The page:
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No subsidy cuts planned as DoF evaluates crop insurer’s books

PHILSTAR

THE FINANCE department said it has asked the Philippine Crop Insurance Corp. (PCIC) to make more comprehensive financial disclosures but added that it has no plans to reduce the insurer’s subsidies after the company was placed under the department’s management earlier this year.

Finance Secretary Carlos G. Dominguez III asked the PCIC to present more financial information to “ensure that its premium subsidies paid for by taxpayers are spent well,” the Department of Finance (DoF) said in a statement Tuesday.

Mr. Dominguez was quoted as saying that the continued subsidies will go hand in hand with ensuring that the company is efficiently run.

The PCIC board, chaired by Mr. Dominguez, wants to evaluate the insurer’s spending relative to industry peers, he said.

PCIC President Jovy C. Bernabe said the company will start presenting its financial statements according to the Philippine Financial Reporting Standards 4 (PFRS 4) as of August 2021. The PCIC will also restate financial reports from the last two years to comply with these standards.

“The objective of this whole exercise is that we want to make sure the taxpayer is getting value for money,” Mr. Dominguez said.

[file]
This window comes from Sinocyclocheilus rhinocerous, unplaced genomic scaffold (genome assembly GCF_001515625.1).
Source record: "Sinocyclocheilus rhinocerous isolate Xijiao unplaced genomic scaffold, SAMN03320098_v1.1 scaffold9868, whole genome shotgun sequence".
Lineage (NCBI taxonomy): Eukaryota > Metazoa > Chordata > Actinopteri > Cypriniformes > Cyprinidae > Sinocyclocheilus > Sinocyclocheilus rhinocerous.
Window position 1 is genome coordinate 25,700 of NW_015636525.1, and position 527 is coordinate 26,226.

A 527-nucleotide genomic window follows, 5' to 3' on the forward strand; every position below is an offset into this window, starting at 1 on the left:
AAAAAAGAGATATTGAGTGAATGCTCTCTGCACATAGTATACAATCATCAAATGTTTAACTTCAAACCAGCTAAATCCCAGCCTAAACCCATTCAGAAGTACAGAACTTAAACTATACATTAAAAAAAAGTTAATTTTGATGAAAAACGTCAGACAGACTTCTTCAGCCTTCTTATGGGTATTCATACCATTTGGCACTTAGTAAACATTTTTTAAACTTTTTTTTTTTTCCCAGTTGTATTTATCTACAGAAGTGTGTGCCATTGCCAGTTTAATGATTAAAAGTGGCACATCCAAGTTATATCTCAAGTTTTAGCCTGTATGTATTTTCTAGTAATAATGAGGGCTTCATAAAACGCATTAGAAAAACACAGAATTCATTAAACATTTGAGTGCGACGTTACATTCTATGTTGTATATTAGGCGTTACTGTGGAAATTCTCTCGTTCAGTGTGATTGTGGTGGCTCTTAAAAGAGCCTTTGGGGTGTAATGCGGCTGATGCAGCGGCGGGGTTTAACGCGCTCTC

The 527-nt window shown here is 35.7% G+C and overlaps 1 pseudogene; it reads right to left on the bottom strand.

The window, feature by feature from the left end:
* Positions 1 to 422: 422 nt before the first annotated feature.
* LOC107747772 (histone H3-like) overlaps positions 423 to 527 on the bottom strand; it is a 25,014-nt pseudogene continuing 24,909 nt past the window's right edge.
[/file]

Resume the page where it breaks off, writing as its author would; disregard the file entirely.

He also said the PCIC should act on an Insurance Commission recommendation to revisit the corporation’s Risk Premium Rate assumptions in pricing products by March, noting that the assumptions may be “inadequate, unreasonable and inappropriate.”

The PCIC should hire a consultant with an extensive background in agricultural insurance, he said, noting that the corporation’s process in evaluating agricultural losses from pests and diseases should be reviewed so that this type insurance coverage does not become a source of fraud and fund leakage.

Mr. Dominguez, named PCIC chairman following the government-owned company’s transfer from the Department of Agriculture, has said that he plans to scale up the available crop insurance to mitigate financial losses due to natural calamities intensified by climate change.

The PCIC received P2.24 billion in government subsidies in September, more than six times last year’s total, the Bureau of the Treasury said. It did not receive subsidies in August. — Jenina P. Ibanez

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